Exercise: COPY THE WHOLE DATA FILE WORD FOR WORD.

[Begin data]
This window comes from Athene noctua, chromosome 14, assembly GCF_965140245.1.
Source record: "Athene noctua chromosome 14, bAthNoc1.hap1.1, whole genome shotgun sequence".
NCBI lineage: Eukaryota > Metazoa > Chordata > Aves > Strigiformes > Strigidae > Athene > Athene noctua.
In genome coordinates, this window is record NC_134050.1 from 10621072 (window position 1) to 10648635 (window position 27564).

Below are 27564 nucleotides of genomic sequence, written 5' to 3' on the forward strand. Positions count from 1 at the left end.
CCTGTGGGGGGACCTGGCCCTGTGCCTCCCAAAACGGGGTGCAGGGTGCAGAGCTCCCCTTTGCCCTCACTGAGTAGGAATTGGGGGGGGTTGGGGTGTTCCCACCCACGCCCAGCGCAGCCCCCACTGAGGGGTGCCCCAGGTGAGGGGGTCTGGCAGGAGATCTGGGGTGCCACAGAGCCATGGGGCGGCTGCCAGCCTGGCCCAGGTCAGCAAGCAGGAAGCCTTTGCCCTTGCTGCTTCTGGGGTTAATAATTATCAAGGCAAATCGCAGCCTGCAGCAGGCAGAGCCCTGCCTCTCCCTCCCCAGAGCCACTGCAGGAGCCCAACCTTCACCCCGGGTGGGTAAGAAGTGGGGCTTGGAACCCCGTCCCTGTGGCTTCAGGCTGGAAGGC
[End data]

This window comes from Athene noctua, chromosome 14, assembly GCF_965140245.1.
Source record: "Athene noctua chromosome 14, bAthNoc1.hap1.1, whole genome shotgun sequence".
NCBI lineage: Eukaryota > Metazoa > Chordata > Aves > Strigiformes > Strigidae > Athene > Athene noctua.
In genome coordinates, this window is record NC_134050.1 from 10621072 (window position 1) to 10648635 (window position 27564).

Below are 27564 nucleotides of genomic sequence, written 5' to 3' on the forward strand. Positions count from 1 at the left end.
CCTGTGGGGGGACCTGGCCCTGTGCCTCCCAAAACGGGGTGCAGGGTGCAGAGCTCCCCTTTGCCCTCACTGAGTAGGAATTGGGGGGGGTTGGGGTGTTCCCACCCACGCCCAGCGCAGCCCCCACTGAGGGGTGCCCCAGGTGAGGGGGTCTGGCAGGAGATCTGGGGTGCCACAGAGCCATGGGGCGGCTGCCAGCCTGGCCCAGGTCAGCAAGCAGGAAGCCTTTGCCCTTGCTGCTTCTGGGGTTAATAATTATCAAGGCAAATCGCAGCCTGCAGCAGGCAGAGCCCTGCCTCTCCCTCCCCAGAGCCACTGCAGGAGCCCAACCTTCACCCCGGGTGGGTAAGAAGTGGGGCTTGGAACCCCGTCCCTGTGGCTTCAGGCTGGAAGGC